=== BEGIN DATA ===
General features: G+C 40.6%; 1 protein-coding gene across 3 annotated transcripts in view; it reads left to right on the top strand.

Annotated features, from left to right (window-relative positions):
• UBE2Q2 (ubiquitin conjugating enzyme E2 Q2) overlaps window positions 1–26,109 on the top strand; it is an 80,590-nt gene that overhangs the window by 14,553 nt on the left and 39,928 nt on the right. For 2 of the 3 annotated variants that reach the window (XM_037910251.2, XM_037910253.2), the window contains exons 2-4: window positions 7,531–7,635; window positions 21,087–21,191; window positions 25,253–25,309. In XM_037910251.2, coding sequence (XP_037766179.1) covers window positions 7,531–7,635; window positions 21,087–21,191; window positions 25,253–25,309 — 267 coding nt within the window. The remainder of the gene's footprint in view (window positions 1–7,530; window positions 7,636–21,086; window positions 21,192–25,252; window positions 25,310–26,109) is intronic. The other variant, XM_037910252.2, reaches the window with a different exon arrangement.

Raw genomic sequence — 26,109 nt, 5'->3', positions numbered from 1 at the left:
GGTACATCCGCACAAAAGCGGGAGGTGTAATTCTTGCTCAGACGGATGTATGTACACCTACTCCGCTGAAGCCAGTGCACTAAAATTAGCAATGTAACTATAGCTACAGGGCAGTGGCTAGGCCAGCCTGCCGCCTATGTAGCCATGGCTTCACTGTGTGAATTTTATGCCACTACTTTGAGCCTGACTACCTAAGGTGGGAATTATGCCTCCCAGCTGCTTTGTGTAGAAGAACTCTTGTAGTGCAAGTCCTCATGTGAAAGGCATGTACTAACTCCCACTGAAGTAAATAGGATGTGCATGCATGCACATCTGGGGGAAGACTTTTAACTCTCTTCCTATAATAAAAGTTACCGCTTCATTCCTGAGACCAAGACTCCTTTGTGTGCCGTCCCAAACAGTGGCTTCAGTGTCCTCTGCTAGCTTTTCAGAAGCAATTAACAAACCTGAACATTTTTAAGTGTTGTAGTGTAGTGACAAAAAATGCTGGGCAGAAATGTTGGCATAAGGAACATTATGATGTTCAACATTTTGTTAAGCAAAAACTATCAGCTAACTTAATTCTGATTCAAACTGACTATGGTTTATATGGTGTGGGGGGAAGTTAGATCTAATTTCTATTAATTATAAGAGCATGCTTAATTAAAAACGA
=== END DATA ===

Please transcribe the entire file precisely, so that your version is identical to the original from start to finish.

General features: G+C 40.6%; 1 protein-coding gene across 3 annotated transcripts in view; it reads left to right on the top strand.

Annotated features, from left to right (window-relative positions):
• UBE2Q2 (ubiquitin conjugating enzyme E2 Q2) overlaps window positions 1–26,109 on the top strand; it is an 80,590-nt gene that overhangs the window by 14,553 nt on the left and 39,928 nt on the right. For 2 of the 3 annotated variants that reach the window (XM_037910251.2, XM_037910253.2), the window contains exons 2-4: window positions 7,531–7,635; window positions 21,087–21,191; window positions 25,253–25,309. In XM_037910251.2, coding sequence (XP_037766179.1) covers window positions 7,531–7,635; window positions 21,087–21,191; window positions 25,253–25,309 — 267 coding nt within the window. The remainder of the gene's footprint in view (window positions 1–7,530; window positions 7,636–21,086; window positions 21,192–25,252; window positions 25,310–26,109) is intronic. The other variant, XM_037910252.2, reaches the window with a different exon arrangement.

Raw genomic sequence — 26,109 nt, 5'->3', positions numbered from 1 at the left:
GGTACATCCGCACAAAAGCGGGAGGTGTAATTCTTGCTCAGACGGATGTATGTACACCTACTCCGCTGAAGCCAGTGCACTAAAATTAGCAATGTAACTATAGCTACAGGGCAGTGGCTAGGCCAGCCTGCCGCCTATGTAGCCATGGCTTCACTGTGTGAATTTTATGCCACTACTTTGAGCCTGACTACCTAAGGTGGGAATTATGCCTCCCAGCTGCTTTGTGTAGAAGAACTCTTGTAGTGCAAGTCCTCATGTGAAAGGCATGTACTAACTCCCACTGAAGTAAATAGGATGTGCATGCATGCACATCTGGGGGAAGACTTTTAACTCTCTTCCTATAATAAAAGTTACCGCTTCATTCCTGAGACCAAGACTCCTTTGTGTGCCGTCCCAAACAGTGGCTTCAGTGTCCTCTGCTAGCTTTTCAGAAGCAATTAACAAACCTGAACATTTTTAAGTGTTGTAGTGTAGTGACAAAAAATGCTGGGCAGAAATGTTGGCATAAGGAACATTATGATGTTCAACATTTTGTTAAGCAAAAACTATCAGCTAACTTAATTCTGATTCAAACTGACTATGGTTTATATGGTGTGGGGGGAAGTTAGATCTAATTTCTATTAATTATAAGAGCATGCTTAATTAAAAACGA